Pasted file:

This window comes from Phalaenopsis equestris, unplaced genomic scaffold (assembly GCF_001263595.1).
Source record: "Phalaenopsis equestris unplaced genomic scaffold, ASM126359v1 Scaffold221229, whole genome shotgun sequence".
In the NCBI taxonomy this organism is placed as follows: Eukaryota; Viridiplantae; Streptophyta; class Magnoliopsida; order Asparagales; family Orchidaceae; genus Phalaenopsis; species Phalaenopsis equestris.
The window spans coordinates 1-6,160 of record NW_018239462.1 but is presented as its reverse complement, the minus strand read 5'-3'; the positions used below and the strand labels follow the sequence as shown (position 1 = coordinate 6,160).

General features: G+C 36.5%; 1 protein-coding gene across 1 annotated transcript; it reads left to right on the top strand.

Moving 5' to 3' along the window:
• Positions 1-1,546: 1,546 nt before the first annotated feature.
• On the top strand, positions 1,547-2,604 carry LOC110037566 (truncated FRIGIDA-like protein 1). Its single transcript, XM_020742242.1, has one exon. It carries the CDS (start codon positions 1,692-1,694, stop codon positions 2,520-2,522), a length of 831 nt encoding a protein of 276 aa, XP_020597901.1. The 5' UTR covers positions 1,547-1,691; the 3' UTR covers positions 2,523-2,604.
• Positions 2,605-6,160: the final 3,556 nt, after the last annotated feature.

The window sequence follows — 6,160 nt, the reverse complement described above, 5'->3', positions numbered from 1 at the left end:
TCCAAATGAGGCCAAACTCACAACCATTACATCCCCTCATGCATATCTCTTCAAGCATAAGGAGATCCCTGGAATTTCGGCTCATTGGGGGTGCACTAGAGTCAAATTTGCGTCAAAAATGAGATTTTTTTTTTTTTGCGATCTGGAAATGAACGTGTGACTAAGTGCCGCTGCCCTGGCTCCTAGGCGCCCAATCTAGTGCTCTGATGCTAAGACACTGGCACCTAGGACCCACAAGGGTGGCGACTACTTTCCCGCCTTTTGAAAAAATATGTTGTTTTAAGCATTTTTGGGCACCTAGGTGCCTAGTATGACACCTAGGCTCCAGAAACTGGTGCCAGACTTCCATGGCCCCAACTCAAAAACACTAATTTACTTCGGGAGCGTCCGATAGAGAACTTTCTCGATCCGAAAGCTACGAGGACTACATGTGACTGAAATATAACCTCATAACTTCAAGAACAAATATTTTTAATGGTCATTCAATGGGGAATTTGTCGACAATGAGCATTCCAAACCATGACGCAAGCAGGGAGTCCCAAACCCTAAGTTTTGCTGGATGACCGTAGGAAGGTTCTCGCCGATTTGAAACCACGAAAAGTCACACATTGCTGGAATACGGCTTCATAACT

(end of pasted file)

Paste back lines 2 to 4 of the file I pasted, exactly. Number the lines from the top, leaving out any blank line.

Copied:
Source record: "Phalaenopsis equestris unplaced genomic scaffold, ASM126359v1 Scaffold221229, whole genome shotgun sequence".
In the NCBI taxonomy this organism is placed as follows: Eukaryota; Viridiplantae; Streptophyta; class Magnoliopsida; order Asparagales; family Orchidaceae; genus Phalaenopsis; species Phalaenopsis equestris.
The window spans coordinates 1-6,160 of record NW_018239462.1 but is presented as its reverse complement, the minus strand read 5'-3'; the positions used below and the strand labels follow the sequence as shown (position 1 = coordinate 6,160).